The resulting unemployment, economic downturn and the possible Western emigration of highly skilled workers, would leave ordinary Belarusians with significantly lower living standards and rising levels of poverty. On a reasonable worst-case assumption, the EU might have to donate, loan and forgive debts to Belarus, worth more than 20 billion dollars in the short-to-medium term in order to stop an economic collapse.
In all scenarios, whether Lukashenko stays or goes, Moscow will be the ultimate winner
If the assessment on whether to help Belarus were simply a matter of numbers, then the EU might consider 20 billion dollars a reasonable investment into an emerging European economy. However, when money is involved in the EU, politics is never far away. It will be the wealthier EU member states that will be expected to fund the financing of any projects and loans to Belarus.
In light of the non-binding Dutch referendum on the Ukraine-EU Association Agreement in 2016, in which the Dutch voted 61 percent against the agreement, the EU would be loathed to take for granted the unconditional support from either European citizens or EU member states for such a substantial financial commitment.
Foreign Policy Dilemma
Finally, the EU faces a significant foreign policy and geopolitical dilemma in trying to confront what is happening in Belarus. The EU’s response to the events in Belarus cannot be seen in isolation and should be looked at in a broader geopolitical context, largely defined by a deteriorating relationship between the West and Russia.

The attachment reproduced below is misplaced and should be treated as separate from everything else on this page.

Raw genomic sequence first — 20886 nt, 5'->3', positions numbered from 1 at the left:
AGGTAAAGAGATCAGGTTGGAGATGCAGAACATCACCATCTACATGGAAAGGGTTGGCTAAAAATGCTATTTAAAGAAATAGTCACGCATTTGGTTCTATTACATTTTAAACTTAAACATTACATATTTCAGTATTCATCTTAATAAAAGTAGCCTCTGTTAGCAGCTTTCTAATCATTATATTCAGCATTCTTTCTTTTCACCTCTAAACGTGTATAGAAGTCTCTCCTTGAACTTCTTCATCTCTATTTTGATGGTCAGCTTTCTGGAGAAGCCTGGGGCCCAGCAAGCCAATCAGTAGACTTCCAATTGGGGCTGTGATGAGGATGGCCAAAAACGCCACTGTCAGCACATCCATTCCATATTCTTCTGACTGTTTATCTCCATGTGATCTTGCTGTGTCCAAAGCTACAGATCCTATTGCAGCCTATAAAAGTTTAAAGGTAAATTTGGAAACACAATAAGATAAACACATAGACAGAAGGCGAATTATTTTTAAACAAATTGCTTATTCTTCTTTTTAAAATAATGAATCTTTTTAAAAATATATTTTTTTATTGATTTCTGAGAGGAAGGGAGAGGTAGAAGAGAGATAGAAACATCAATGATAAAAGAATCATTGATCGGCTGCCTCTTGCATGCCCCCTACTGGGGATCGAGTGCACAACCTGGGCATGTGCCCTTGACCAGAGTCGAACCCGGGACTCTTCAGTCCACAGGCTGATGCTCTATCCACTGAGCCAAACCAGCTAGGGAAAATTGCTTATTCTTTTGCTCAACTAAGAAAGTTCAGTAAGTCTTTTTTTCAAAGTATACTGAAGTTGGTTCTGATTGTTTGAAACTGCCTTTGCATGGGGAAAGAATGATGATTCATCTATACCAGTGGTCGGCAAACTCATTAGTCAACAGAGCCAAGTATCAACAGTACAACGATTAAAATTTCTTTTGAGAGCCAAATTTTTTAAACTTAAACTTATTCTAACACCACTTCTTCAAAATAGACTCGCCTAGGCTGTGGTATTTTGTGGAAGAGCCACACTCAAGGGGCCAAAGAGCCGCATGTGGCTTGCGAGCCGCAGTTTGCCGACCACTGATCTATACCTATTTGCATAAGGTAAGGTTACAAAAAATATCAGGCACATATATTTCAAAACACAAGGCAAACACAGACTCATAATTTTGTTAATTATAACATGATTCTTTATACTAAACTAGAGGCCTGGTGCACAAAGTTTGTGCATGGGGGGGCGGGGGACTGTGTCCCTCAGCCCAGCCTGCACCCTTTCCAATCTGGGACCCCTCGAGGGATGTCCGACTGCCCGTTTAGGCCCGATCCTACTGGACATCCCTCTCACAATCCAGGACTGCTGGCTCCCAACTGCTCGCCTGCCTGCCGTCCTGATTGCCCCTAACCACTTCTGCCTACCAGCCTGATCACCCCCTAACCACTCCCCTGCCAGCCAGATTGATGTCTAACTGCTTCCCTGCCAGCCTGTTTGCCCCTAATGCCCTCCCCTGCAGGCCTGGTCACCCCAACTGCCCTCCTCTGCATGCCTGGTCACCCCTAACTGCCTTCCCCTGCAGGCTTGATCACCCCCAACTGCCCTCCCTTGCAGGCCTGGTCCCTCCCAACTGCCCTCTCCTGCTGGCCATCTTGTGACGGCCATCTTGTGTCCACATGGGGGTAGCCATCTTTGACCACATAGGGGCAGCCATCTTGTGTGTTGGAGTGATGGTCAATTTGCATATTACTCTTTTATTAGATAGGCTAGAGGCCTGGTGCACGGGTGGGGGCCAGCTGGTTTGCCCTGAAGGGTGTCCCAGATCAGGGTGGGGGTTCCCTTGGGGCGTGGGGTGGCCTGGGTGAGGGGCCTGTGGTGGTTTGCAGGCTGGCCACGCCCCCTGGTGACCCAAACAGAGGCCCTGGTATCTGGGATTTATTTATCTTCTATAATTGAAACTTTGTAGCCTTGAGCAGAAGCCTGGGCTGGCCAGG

The hard reality is that any change the EU might want to see in Belarus can only occur with the acquiescence of Moscow. Whilst this conclusion is uncomfortable for many, it is an acknowledgement of the geopolitical facts on the ground.
No small or medium sized country like Belarus can exercise full sovereignty when put in the context of competing international power politics. Russia has legitimate political, economic and military interests in Belarus, which it has made clear it will defend.
If the EU wishes to intervene and to destabilise that pre-existing relationship, it will have to accept some level of Russian retaliation. For comparison, imports into Russia from the EU and US declined by about 12.6 billion dollars due to Russia’s countersanctions following the Ukraine crisis in 2014.6 At a time of global economic fragility and rising unemployment in Europe, is the EU prepared to accept the possibility of an additional economic and financial shock to its economy?
At this stage of the crisis it appears the EU is disinclined to take on that additional economic and geopolitical risk, preferring instead to preach from the sidelines. The individual travel bans and asset freezes that will be imposed by the EU on a small number of Belarusian officials will likely have a limited impact.
The choices for the EU in Belarus are limited, with all actions having a large cost implication. In all scenarios, whether Lukashenko stays or goes, Moscow will be the ultimate winner.
If an enfeebled Lukashenko remains in power, he will depend upon Russian security and financial largesse even more than he does today. If Lukashenko leaves office, then Moscow will be presented with a fragile state, with inexperienced leaders, and an economy dependent upon Russian support – fertile ground for Russia to pull Belarus deeper into its Union State.
The current crisis in Belarus has exposed the flaws in the EU’s Common Foreign and Security Policy and is proving to be its ultimate foreign policy dilemma. Unfortunately for Brussels, its options are limited and it is doubtful that anything the EU does in the next few months will tip the balance either way.
- 1. Conclusions by the President of the European Council following the video conference of the members of the European Council on 19 August 2020
- 2. International Monetary Fund Country Report – Belarus, December 2017, p.30
- 3. Ministry of Finance of Belarus, State Budget Law 2020
- 4. National Bank of the Republic of Belarus
- 5. Belarusian Telegraph News Agency, ‘Belarus-Russia trade 0.5% down in 2019’, 4 February 2020
- 6. Matěj Bělín and Jan Hanousek, ‘Which sanctions matter? Analysis of the EU / Russian sanctions of 2014’, Journal of Comparative Economics, 21 July 2020